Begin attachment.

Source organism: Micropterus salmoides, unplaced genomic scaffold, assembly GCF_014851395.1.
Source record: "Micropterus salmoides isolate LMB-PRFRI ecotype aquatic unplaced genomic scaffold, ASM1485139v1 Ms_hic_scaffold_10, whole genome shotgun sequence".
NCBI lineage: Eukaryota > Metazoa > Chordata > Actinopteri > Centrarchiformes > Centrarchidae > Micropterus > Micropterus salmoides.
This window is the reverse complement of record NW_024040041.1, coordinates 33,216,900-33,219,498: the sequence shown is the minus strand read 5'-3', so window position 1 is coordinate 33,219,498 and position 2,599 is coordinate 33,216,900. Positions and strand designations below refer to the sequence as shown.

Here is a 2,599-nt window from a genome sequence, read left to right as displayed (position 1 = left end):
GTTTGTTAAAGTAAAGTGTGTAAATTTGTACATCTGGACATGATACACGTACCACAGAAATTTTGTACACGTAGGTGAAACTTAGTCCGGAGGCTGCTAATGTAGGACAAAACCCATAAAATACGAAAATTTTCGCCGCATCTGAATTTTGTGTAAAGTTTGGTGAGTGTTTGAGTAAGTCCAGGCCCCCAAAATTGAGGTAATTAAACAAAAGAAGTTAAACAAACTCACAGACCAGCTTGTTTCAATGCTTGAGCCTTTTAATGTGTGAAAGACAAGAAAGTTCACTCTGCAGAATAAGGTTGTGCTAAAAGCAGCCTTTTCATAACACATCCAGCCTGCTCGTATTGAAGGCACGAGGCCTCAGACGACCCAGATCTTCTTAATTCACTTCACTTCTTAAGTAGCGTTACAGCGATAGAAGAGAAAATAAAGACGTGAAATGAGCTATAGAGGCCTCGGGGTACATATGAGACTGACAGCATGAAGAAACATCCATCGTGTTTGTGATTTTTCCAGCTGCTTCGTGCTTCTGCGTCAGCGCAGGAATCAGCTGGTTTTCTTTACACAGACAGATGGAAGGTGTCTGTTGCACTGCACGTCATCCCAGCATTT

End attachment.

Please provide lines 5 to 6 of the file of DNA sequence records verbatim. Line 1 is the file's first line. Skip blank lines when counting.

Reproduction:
Here is a 2,599-nt window from a genome sequence, read left to right as displayed (position 1 = left end):
GTTTGTTAAAGTAAAGTGTGTAAATTTGTACATCTGGACATGATACACGTACCACAGAAATTTTGTACACGTAGGTGAAACTTAGTCCGGAGGCTGCTAATGTAGGACAAAACCCATAAAATACGAAAATTTTCGCCGCATCTGAATTTTGTGTAAAGTTTGGTGAGTGTTTGAGTAAGTCCAGGCCCCCAAAATTGAGGTAATTAAACAAAAGAAGTTAAACAAACTCACAGACCAGCTTGTTTCAATGCTTGAGCCTTTTAATGTGTGAAAGACAAGAAAGTTCACTCTGCAGAATAAGGTTGTGCTAAAAGCAGCCTTTTCATAACACATCCAGCCTGCTCGTATTGAAGGCACGAGGCCTCAGACGACCCAGATCTTCTTAATTCACTTCACTTCTTAAGTAGCGTTACAGCGATAGAAGAGAAAATAAAGACGTGAAATGAGCTATAGAGGCCTCGGGGTACATATGAGACTGACAGCATGAAGAAACATCCATCGTGTTTGTGATTTTTCCAGCTGCTTCGTGCTTCTGCGTCAGCGCAGGAATCAGCTGGTTTTCTTTACACAGACAGATGGAAGGTGTCTGTTGCACTGCACGTCATCCCAGCATTT